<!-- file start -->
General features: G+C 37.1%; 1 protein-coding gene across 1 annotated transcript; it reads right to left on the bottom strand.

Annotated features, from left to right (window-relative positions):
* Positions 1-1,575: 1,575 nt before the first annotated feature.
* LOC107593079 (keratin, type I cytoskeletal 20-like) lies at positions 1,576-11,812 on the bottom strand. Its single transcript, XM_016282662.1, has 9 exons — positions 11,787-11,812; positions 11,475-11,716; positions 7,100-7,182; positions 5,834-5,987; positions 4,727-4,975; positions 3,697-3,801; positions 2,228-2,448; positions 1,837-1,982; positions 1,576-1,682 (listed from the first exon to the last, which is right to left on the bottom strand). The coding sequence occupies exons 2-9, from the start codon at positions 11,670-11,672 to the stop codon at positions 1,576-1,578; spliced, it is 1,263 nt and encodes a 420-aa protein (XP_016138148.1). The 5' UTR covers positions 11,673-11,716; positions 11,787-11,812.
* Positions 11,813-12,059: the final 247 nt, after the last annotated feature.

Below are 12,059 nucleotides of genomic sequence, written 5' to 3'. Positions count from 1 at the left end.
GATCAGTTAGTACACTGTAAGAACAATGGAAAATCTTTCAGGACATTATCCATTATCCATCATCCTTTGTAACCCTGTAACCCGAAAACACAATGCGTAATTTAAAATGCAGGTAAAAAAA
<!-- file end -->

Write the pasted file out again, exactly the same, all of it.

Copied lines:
General features: G+C 37.1%; 1 protein-coding gene across 1 annotated transcript; it reads right to left on the bottom strand.

Annotated features, from left to right (window-relative positions):
* Positions 1-1,575: 1,575 nt before the first annotated feature.
* LOC107593079 (keratin, type I cytoskeletal 20-like) lies at positions 1,576-11,812 on the bottom strand. Its single transcript, XM_016282662.1, has 9 exons — positions 11,787-11,812; positions 11,475-11,716; positions 7,100-7,182; positions 5,834-5,987; positions 4,727-4,975; positions 3,697-3,801; positions 2,228-2,448; positions 1,837-1,982; positions 1,576-1,682 (listed from the first exon to the last, which is right to left on the bottom strand). The coding sequence occupies exons 2-9, from the start codon at positions 11,670-11,672 to the stop codon at positions 1,576-1,578; spliced, it is 1,263 nt and encodes a 420-aa protein (XP_016138148.1). The 5' UTR covers positions 11,673-11,716; positions 11,787-11,812.
* Positions 11,813-12,059: the final 247 nt, after the last annotated feature.

Below are 12,059 nucleotides of genomic sequence, written 5' to 3'. Positions count from 1 at the left end.
GATCAGTTAGTACACTGTAAGAACAATGGAAAATCTTTCAGGACATTATCCATTATCCATCATCCTTTGTAACCCTGTAACCCGAAAACACAATGCGTAATTTAAAATGCAGGTAAAAAAA